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Scholarships Hit New High

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Not since the war has the College spent so much money on scholarships as it did this year. But F. Skiddy von Stade '38, chairman of the Committee on Scholarships, said yesterday that the total expenditure of $580,000 "will have to be increased if we are to carry on the scholarship program satisfactorily."

More men applied for freshman awards than were admitted to the Class of 1954. The College received 1230 applications for scholarships, but was able to award funds to only 300 students. Seven hundred upperclassmen received the remaining scholarships.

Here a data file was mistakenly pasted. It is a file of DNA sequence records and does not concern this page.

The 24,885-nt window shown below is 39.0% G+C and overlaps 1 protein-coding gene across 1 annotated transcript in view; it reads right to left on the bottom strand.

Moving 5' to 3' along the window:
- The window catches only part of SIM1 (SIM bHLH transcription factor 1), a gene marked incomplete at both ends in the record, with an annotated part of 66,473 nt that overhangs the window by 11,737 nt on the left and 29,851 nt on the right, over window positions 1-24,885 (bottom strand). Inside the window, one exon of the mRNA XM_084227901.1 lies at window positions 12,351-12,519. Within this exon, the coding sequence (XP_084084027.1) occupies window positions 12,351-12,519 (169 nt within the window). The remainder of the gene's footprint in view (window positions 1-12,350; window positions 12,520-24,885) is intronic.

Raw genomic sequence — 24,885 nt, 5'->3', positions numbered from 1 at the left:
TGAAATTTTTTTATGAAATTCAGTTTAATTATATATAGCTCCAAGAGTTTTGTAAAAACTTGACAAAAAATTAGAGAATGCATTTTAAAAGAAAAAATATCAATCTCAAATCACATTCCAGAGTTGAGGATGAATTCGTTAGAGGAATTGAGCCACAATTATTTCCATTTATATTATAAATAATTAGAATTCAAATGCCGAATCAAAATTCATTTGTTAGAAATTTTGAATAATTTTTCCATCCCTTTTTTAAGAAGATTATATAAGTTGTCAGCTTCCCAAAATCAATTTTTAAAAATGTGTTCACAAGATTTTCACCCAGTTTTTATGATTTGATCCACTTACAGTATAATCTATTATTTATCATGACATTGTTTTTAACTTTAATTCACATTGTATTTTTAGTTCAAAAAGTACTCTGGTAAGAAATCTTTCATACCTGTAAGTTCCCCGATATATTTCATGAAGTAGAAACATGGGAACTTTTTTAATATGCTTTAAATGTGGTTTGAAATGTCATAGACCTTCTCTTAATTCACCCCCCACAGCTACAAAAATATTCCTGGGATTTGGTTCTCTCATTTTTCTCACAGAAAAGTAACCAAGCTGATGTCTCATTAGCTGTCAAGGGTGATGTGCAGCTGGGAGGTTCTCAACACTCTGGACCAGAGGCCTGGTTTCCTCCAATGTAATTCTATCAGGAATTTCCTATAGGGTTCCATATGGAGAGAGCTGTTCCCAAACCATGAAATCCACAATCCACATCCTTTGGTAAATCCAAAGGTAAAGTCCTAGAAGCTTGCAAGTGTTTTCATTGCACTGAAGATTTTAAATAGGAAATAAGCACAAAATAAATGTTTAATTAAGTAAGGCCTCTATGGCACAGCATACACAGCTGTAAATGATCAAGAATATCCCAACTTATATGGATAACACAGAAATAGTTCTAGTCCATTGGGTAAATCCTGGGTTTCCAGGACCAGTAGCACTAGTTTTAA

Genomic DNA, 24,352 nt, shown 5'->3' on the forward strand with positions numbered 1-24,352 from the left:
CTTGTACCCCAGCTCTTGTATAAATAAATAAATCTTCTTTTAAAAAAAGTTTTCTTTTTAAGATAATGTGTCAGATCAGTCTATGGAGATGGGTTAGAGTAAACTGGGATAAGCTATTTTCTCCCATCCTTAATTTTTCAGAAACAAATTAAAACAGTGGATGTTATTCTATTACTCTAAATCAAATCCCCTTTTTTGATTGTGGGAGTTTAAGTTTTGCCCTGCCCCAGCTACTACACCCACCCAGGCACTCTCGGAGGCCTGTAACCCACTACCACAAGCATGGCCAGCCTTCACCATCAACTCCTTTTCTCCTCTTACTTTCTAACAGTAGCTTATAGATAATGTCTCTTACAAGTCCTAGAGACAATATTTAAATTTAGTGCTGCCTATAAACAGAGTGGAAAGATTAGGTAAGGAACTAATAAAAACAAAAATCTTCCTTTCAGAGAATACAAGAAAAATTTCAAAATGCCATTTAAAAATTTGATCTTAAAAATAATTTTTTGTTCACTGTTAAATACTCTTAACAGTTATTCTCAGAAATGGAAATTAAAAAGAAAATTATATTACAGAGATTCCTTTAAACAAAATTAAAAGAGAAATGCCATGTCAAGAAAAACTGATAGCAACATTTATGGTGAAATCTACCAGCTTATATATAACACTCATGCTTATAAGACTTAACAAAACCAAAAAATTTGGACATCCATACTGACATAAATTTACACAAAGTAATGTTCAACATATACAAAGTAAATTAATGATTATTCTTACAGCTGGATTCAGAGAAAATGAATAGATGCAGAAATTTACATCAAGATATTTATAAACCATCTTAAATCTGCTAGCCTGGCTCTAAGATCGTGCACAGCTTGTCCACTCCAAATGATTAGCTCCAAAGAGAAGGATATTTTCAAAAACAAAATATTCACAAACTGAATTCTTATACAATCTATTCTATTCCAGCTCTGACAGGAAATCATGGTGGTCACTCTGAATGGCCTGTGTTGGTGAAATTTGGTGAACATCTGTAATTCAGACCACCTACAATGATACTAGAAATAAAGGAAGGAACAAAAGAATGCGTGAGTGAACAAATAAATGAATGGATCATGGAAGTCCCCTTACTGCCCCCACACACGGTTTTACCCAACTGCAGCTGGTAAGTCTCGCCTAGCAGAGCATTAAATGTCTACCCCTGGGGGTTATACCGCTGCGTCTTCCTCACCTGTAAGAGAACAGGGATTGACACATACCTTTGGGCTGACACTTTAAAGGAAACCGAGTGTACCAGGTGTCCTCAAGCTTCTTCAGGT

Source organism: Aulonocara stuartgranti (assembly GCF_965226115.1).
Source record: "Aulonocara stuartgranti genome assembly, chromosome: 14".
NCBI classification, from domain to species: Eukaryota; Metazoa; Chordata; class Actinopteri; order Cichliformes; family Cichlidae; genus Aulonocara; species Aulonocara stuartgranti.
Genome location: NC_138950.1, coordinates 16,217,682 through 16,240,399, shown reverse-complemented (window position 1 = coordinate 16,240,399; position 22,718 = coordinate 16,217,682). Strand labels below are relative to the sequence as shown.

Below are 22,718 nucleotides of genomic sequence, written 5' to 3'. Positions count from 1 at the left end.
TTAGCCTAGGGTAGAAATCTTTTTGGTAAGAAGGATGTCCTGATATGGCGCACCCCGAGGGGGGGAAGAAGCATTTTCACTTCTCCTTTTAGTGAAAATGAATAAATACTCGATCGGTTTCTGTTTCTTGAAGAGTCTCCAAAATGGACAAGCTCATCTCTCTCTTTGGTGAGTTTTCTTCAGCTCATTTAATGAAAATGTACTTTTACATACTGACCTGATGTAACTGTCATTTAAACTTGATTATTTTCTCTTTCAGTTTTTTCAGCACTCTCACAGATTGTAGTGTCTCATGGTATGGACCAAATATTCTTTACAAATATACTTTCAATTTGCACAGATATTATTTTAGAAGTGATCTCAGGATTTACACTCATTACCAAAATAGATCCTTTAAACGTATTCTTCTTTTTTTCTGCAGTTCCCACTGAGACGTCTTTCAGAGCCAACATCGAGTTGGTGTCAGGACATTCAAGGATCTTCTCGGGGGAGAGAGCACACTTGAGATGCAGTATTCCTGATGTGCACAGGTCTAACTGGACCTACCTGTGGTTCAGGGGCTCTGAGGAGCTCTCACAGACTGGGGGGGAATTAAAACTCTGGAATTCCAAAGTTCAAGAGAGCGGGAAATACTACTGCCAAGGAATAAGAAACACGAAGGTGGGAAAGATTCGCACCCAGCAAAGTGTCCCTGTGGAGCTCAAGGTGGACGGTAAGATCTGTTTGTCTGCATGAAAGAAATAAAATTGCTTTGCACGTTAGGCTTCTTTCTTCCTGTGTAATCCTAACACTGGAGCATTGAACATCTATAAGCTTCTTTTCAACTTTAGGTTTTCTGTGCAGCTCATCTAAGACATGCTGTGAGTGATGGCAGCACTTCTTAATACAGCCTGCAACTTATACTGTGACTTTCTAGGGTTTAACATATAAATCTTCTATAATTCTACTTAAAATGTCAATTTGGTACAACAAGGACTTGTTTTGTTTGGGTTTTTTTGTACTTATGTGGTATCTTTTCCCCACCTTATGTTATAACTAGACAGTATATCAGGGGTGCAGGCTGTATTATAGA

Awards Fluctuate

"Many upperclassmen have complained that their stipulations were cut for this year," said von Stade. He explained that the Committee "did reduce some awards where lack of achievement warrented such action, but many men received a boost in their scholarship."

At Commencement the Class of 1925 donated $50,000 for scholarships. Most of this gift was to be allocated to students who show prowess in athletics and other non-scholastic affairs and who meet the College's regular entrance requirements.

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